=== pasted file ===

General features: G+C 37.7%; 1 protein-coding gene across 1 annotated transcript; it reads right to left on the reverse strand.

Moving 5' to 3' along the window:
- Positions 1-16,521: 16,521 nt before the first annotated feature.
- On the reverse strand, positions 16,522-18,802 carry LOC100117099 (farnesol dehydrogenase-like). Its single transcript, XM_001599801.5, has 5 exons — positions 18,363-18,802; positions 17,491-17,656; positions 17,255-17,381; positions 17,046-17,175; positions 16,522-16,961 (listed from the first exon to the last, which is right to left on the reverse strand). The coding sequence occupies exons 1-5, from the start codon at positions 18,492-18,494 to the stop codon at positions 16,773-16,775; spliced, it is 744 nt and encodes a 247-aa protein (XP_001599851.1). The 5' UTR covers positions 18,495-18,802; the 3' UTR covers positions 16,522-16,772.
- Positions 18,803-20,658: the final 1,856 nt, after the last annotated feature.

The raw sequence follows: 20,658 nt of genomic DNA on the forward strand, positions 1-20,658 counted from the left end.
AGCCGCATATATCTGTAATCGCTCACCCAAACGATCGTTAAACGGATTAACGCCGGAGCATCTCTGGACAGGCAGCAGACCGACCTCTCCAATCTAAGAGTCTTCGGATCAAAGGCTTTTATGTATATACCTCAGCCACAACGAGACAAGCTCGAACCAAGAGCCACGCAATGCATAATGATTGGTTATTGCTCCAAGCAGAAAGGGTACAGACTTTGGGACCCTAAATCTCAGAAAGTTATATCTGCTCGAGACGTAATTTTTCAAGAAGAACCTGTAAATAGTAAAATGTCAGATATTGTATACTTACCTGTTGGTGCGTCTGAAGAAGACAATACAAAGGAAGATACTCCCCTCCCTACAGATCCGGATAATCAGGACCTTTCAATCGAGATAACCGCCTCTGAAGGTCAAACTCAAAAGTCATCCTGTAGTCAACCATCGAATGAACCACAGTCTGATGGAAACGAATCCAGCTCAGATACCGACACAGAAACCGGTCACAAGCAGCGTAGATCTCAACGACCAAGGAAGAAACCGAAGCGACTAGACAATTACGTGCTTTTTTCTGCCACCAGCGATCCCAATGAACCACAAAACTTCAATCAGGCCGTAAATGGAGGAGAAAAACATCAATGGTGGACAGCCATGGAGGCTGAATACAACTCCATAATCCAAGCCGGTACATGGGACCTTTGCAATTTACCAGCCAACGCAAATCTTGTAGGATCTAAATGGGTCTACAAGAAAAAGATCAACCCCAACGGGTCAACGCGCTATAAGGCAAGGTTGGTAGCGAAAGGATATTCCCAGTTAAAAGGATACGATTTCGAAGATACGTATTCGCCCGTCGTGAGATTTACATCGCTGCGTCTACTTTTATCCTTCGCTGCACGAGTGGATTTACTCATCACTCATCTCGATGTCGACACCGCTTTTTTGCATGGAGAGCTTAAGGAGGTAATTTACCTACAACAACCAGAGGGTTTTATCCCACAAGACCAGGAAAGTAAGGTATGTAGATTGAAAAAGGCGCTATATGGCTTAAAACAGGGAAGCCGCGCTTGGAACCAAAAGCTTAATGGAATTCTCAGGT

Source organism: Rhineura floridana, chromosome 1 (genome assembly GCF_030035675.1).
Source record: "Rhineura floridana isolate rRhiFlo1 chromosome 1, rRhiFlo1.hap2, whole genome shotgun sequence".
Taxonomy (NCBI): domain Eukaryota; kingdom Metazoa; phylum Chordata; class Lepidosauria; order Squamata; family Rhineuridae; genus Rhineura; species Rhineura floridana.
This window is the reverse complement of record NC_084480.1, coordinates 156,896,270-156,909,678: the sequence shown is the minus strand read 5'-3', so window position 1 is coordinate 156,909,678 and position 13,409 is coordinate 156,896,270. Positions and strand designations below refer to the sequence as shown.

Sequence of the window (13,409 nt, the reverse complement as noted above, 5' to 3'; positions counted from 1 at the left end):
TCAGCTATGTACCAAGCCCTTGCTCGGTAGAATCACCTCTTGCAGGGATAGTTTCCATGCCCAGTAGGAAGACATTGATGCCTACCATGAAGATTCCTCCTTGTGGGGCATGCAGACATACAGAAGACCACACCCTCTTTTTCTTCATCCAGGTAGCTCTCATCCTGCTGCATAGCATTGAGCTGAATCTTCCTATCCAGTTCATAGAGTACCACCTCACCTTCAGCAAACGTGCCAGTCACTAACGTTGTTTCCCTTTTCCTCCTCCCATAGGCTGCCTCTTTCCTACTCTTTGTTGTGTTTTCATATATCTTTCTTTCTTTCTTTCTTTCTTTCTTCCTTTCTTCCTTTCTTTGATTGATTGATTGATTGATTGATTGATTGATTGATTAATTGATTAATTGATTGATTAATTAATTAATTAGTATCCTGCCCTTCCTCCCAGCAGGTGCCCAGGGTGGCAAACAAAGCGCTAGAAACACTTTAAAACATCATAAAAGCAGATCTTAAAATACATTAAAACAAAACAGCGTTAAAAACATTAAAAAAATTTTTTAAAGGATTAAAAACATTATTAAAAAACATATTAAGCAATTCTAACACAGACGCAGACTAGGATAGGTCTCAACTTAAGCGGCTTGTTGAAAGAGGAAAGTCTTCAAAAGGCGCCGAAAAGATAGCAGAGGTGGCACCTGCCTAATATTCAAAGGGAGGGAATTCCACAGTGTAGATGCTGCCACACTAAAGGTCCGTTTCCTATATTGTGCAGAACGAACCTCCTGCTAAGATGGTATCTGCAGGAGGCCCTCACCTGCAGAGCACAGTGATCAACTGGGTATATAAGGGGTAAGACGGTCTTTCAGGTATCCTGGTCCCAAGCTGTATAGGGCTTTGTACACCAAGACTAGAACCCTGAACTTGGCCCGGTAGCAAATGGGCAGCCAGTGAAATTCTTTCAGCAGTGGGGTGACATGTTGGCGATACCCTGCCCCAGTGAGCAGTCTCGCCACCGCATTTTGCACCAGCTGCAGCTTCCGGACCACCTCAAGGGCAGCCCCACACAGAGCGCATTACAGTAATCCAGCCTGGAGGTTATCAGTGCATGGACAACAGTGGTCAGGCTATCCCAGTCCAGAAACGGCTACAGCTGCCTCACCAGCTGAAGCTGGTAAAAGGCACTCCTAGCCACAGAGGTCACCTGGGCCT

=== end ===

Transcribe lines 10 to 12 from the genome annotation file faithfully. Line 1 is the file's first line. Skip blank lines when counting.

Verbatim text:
Taxonomy (NCBI): domain Eukaryota; kingdom Metazoa; phylum Chordata; class Lepidosauria; order Squamata; family Rhineuridae; genus Rhineura; species Rhineura floridana.
This window is the reverse complement of record NC_084480.1, coordinates 156,896,270-156,909,678: the sequence shown is the minus strand read 5'-3', so window position 1 is coordinate 156,909,678 and position 13,409 is coordinate 156,896,270. Positions and strand designations below refer to the sequence as shown.

Sequence of the window (13,409 nt, the reverse complement as noted above, 5' to 3'; positions counted from 1 at the left end):